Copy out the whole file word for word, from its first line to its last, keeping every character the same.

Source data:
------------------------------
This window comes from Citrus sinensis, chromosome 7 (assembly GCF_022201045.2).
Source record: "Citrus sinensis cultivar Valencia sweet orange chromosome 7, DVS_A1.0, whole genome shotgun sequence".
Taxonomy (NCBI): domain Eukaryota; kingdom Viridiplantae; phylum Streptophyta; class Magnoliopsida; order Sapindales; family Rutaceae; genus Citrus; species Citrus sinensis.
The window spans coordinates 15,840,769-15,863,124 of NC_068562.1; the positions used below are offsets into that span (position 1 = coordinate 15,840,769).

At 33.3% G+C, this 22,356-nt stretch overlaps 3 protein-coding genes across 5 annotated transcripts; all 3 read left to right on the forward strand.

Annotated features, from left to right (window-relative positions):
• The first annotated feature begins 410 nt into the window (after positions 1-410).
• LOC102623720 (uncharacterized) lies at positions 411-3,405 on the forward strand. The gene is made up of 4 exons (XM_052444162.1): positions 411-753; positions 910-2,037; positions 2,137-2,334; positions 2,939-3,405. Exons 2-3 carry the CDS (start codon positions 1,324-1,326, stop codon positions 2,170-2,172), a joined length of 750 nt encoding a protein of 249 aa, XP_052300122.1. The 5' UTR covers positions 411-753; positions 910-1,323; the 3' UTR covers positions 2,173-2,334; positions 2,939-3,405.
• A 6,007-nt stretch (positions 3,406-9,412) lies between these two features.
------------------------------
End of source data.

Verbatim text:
This window comes from Citrus sinensis, chromosome 7 (assembly GCF_022201045.2).
Source record: "Citrus sinensis cultivar Valencia sweet orange chromosome 7, DVS_A1.0, whole genome shotgun sequence".
Taxonomy (NCBI): domain Eukaryota; kingdom Viridiplantae; phylum Streptophyta; class Magnoliopsida; order Sapindales; family Rutaceae; genus Citrus; species Citrus sinensis.
The window spans coordinates 15,840,769-15,863,124 of NC_068562.1; the positions used below are offsets into that span (position 1 = coordinate 15,840,769).

At 33.3% G+C, this 22,356-nt stretch overlaps 3 protein-coding genes across 5 annotated transcripts; all 3 read left to right on the forward strand.

Annotated features, from left to right (window-relative positions):
• The first annotated feature begins 410 nt into the window (after positions 1-410).
• LOC102623720 (uncharacterized) lies at positions 411-3,405 on the forward strand. The gene is made up of 4 exons (XM_052444162.1): positions 411-753; positions 910-2,037; positions 2,137-2,334; positions 2,939-3,405. Exons 2-3 carry the CDS (start codon positions 1,324-1,326, stop codon positions 2,170-2,172), a joined length of 750 nt encoding a protein of 249 aa, XP_052300122.1. The 5' UTR covers positions 411-753; positions 910-1,323; the 3' UTR covers positions 2,173-2,334; positions 2,939-3,405.
• A 6,007-nt stretch (positions 3,406-9,412) lies between these two features.